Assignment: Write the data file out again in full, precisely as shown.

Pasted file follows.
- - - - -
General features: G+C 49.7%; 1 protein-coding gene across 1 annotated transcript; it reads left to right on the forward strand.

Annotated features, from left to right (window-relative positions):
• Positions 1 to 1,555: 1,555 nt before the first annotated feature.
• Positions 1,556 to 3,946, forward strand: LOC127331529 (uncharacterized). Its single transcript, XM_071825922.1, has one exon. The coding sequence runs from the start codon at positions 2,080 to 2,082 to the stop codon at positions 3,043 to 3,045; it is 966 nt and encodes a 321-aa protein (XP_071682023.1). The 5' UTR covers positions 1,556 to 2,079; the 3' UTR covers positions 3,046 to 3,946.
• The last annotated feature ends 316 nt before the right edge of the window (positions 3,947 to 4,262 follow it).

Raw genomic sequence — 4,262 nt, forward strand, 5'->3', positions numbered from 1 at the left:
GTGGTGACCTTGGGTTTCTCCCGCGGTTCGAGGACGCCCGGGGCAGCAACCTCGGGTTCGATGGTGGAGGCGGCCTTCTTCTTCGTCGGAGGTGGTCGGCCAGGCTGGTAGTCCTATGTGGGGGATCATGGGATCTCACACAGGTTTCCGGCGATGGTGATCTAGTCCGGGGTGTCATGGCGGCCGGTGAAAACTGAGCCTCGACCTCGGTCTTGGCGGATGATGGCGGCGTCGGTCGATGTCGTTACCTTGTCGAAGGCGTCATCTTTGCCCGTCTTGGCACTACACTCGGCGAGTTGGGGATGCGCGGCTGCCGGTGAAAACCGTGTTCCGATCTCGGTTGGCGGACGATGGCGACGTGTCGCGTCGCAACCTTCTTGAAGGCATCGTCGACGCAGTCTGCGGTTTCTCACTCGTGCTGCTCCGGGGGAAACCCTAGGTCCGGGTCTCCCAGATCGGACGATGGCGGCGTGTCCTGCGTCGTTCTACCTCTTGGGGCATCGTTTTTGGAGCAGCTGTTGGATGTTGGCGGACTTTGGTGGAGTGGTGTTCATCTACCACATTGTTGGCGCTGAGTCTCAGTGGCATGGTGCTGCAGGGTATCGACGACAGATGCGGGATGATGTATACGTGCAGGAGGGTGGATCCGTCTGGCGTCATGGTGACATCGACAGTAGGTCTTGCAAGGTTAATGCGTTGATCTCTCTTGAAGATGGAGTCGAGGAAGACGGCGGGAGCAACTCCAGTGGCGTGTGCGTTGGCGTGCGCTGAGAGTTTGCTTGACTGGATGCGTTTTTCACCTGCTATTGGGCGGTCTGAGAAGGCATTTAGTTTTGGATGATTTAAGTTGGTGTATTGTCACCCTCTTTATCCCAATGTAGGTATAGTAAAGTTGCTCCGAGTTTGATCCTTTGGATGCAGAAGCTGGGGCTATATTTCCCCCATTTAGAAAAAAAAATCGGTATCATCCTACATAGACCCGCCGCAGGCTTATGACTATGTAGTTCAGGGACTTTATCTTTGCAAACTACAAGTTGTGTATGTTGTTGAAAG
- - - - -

General features: G+C 49.7%; 1 protein-coding gene across 1 annotated transcript; it reads left to right on the forward strand.

Annotated features, from left to right (window-relative positions):
• Positions 1 to 1,555: 1,555 nt before the first annotated feature.
• Positions 1,556 to 3,946, forward strand: LOC127331529 (uncharacterized). Its single transcript, XM_071825922.1, has one exon. The coding sequence runs from the start codon at positions 2,080 to 2,082 to the stop codon at positions 3,043 to 3,045; it is 966 nt and encodes a 321-aa protein (XP_071682023.1). The 5' UTR covers positions 1,556 to 2,079; the 3' UTR covers positions 3,046 to 3,946.
• The last annotated feature ends 316 nt before the right edge of the window (positions 3,947 to 4,262 follow it).

Raw genomic sequence — 4,262 nt, forward strand, 5'->3', positions numbered from 1 at the left:
GTGGTGACCTTGGGTTTCTCCCGCGGTTCGAGGACGCCCGGGGCAGCAACCTCGGGTTCGATGGTGGAGGCGGCCTTCTTCTTCGTCGGAGGTGGTCGGCCAGGCTGGTAGTCCTATGTGGGGGATCATGGGATCTCACACAGGTTTCCGGCGATGGTGATCTAGTCCGGGGTGTCATGGCGGCCGGTGAAAACTGAGCCTCGACCTCGGTCTTGGCGGATGATGGCGGCGTCGGTCGATGTCGTTACCTTGTCGAAGGCGTCATCTTTGCCCGTCTTGGCACTACACTCGGCGAGTTGGGGATGCGCGGCTGCCGGTGAAAACCGTGTTCCGATCTCGGTTGGCGGACGATGGCGACGTGTCGCGTCGCAACCTTCTTGAAGGCATCGTCGACGCAGTCTGCGGTTTCTCACTCGTGCTGCTCCGGGGGAAACCCTAGGTCCGGGTCTCCCAGATCGGACGATGGCGGCGTGTCCTGCGTCGTTCTACCTCTTGGGGCATCGTTTTTGGAGCAGCTGTTGGATGTTGGCGGACTTTGGTGGAGTGGTGTTCATCTACCACATTGTTGGCGCTGAGTCTCAGTGGCATGGTGCTGCAGGGTATCGACGACAGATGCGGGATGATGTATACGTGCAGGAGGGTGGATCCGTCTGGCGTCATGGTGACATCGACAGTAGGTCTTGCAAGGTTAATGCGTTGATCTCTCTTGAAGATGGAGTCGAGGAAGACGGCGGGAGCAACTCCAGTGGCGTGTGCGTTGGCGTGCGCTGAGAGTTTGCTTGACTGGATGCGTTTTTCACCTGCTATTGGGCGGTCTGAGAAGGCATTTAGTTTTGGATGATTTAAGTTGGTGTATTGTCACCCTCTTTATCCCAATGTAGGTATAGTAAAGTTGCTCCGAGTTTGATCCTTTGGATGCAGAAGCTGGGGCTATATTTCCCCCATTTAGAAAAAAAAATCGGTATCATCCTACATAGACCCGCCGCAGGCTTATGACTATGTAGTTCAGGGACTTTATCTTTGCAAACTACAAGTTGTGTATGTTGTTGAAAG